Haven’t updated my blog lately. I was mostly busy with a paper submission due a few days ago. Now that paper is submitted, I am ready to prepare for another one.
Time flies, and my happy summer time is less than 1.5 months remaining. I am hoping to finish one paper (expecting to get this done by end of July), and start to work on another, and help my labmates with others.
Template specialization is useful but sometimes hard to master. Today I bumped into a situation I did not fully understand before but managed to resolve after all. I’d like to share some experiences here:
Throughout the upper half of 2013, I was mainly working on two things: performance optimization and API.
Performance has been improved by nearly 20 fold since last September. We were able to diagnose the performance bugs in the original Mace code, and also found a better architecture of the fullcontext runtime. Maybe I would write a paper about the optimization some time.
I am recently working on a better fullcontext C++ API. The goal is, without impacting the performance, make the fullcontext API much easier so that writing a fullcontext application in C++ is straightforward and does not require much effort. In particular, previously most of the features were generated from the perl compiler, which translates the Mace syntax into corresponding (simple) C++ constructs. Because C++ is such a feature-rich language, it makes sense to implement most of features in C++ constructs. After several iteration of reimplementation, it is now possible to directly exploit C++ language features: overloading, overriding, inheritance, templates, template metaprogramming to provide an API straightforward to C++ programmers.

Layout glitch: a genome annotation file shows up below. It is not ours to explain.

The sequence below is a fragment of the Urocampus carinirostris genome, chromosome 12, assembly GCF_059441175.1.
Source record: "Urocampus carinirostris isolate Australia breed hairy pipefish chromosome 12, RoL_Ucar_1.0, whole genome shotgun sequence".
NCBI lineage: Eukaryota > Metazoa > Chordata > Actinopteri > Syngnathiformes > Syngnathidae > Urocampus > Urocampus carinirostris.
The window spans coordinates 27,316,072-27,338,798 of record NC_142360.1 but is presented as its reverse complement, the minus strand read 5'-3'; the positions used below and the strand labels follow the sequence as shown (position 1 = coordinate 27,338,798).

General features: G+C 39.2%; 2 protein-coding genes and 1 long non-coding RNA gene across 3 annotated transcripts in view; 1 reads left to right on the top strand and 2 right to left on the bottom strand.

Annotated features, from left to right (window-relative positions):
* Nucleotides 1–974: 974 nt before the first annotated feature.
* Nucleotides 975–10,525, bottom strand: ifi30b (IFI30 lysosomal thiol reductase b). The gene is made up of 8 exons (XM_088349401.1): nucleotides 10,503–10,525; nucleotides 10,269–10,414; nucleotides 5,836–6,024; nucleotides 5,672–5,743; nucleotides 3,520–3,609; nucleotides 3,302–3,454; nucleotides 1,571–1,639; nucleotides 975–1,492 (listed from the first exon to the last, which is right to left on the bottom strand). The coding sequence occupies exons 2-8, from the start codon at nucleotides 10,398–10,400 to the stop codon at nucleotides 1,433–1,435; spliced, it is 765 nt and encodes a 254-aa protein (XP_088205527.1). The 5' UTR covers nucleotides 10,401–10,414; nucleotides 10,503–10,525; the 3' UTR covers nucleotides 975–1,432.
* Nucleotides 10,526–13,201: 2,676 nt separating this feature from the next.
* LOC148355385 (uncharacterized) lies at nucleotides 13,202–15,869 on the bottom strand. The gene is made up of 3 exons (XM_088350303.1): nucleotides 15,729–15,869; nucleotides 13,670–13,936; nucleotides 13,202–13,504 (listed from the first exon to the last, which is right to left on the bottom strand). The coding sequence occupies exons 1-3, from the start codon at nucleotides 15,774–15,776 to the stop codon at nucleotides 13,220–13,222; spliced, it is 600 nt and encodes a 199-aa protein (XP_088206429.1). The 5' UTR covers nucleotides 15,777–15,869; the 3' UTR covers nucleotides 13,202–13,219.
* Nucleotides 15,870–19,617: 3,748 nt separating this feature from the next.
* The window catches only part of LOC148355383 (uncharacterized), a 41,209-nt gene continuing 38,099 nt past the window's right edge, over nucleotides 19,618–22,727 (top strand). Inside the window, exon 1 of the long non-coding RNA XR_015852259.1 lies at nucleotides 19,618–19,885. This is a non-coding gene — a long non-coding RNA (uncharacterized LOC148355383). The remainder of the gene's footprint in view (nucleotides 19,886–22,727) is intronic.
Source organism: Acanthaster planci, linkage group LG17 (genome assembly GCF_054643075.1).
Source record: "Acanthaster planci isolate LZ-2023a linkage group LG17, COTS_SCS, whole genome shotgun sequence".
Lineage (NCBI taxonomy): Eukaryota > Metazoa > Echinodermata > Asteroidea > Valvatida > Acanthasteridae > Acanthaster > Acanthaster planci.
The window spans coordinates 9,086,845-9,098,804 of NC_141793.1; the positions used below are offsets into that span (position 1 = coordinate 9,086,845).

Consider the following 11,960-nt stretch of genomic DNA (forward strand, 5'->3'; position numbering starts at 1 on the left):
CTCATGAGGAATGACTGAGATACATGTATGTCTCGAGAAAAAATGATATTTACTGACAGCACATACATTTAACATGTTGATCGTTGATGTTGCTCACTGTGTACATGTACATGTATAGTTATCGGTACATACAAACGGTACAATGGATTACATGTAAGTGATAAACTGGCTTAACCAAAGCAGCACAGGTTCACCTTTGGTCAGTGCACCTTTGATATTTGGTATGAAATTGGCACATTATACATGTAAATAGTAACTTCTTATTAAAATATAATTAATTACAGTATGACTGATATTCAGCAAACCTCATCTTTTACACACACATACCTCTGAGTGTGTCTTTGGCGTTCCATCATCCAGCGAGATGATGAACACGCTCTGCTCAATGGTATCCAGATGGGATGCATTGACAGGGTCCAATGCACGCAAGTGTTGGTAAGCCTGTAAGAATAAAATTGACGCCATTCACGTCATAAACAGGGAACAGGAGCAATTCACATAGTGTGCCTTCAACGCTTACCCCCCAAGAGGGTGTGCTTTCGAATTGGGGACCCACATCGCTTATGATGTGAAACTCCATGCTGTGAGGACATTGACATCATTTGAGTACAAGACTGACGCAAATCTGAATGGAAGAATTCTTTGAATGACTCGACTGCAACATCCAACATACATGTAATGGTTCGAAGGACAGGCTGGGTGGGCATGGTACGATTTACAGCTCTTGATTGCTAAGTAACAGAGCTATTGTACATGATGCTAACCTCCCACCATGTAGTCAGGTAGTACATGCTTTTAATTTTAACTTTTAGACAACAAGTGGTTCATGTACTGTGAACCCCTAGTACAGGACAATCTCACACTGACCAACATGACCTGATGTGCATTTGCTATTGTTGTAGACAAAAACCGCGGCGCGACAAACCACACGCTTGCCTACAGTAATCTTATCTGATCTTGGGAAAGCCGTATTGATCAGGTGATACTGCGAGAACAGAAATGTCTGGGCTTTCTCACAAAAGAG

After TIME’s Mar. 4 special issue “Bitter Pill”, the US government published a list of actual medical cost of the most common treatments, compiled from the data submitted from the hospitals for medicaid/medicare reimbursement. Since hospitals in the US are mostly either nonprofit/government-owned, in theory the cost should be equal to the bill. However, the data shows great disparity between the price tag that hospitals bill patients, partly because insurance companies typically negotiate deep discount with hospitals.
The great news is that the report has triggered public awareness, and the medical cost should become more transparent (hopefully).
Backward is a useful tool for C++ developers for diagnosing bugs.
In a nut shell, when a program terminates abnormally, Backward prints out the line in the source code that causes the trouble. It does this by catching signals and relies on either elfutils or GNU/binutils libraries to print out the debugging symbols in the executable.
To use it is as simple as 1, 2 3:
include backward.hpp in the source file
compile the source code with debugging symbols. i.e. compile with -g flag.